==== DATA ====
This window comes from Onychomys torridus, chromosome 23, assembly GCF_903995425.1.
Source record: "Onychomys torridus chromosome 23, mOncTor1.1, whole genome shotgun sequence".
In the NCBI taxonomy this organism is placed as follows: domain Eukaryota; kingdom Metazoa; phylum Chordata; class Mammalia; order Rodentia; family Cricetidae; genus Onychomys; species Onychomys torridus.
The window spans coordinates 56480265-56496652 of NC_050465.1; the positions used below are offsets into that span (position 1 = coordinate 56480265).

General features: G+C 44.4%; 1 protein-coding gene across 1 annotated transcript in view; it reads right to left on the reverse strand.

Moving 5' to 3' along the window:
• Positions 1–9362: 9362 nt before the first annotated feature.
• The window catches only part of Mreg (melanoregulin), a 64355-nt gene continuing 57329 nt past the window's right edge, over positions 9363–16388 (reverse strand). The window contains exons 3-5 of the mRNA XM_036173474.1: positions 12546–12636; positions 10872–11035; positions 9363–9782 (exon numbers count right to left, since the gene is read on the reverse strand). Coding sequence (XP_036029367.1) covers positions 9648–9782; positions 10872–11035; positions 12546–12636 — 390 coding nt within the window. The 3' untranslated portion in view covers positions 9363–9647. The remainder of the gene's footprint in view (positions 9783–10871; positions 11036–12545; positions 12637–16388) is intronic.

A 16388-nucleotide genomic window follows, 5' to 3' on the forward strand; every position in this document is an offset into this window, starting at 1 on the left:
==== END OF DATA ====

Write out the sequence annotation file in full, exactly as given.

This window comes from Onychomys torridus, chromosome 23, assembly GCF_903995425.1.
Source record: "Onychomys torridus chromosome 23, mOncTor1.1, whole genome shotgun sequence".
In the NCBI taxonomy this organism is placed as follows: domain Eukaryota; kingdom Metazoa; phylum Chordata; class Mammalia; order Rodentia; family Cricetidae; genus Onychomys; species Onychomys torridus.
The window spans coordinates 56480265-56496652 of NC_050465.1; the positions used below are offsets into that span (position 1 = coordinate 56480265).

General features: G+C 44.4%; 1 protein-coding gene across 1 annotated transcript in view; it reads right to left on the reverse strand.

Moving 5' to 3' along the window:
• Positions 1–9362: 9362 nt before the first annotated feature.
• The window catches only part of Mreg (melanoregulin), a 64355-nt gene continuing 57329 nt past the window's right edge, over positions 9363–16388 (reverse strand). The window contains exons 3-5 of the mRNA XM_036173474.1: positions 12546–12636; positions 10872–11035; positions 9363–9782 (exon numbers count right to left, since the gene is read on the reverse strand). Coding sequence (XP_036029367.1) covers positions 9648–9782; positions 10872–11035; positions 12546–12636 — 390 coding nt within the window. The 3' untranslated portion in view covers positions 9363–9647. The remainder of the gene's footprint in view (positions 9783–10871; positions 11036–12545; positions 12637–16388) is intronic.

A 16388-nucleotide genomic window follows, 5' to 3' on the forward strand; every position in this document is an offset into this window, starting at 1 on the left: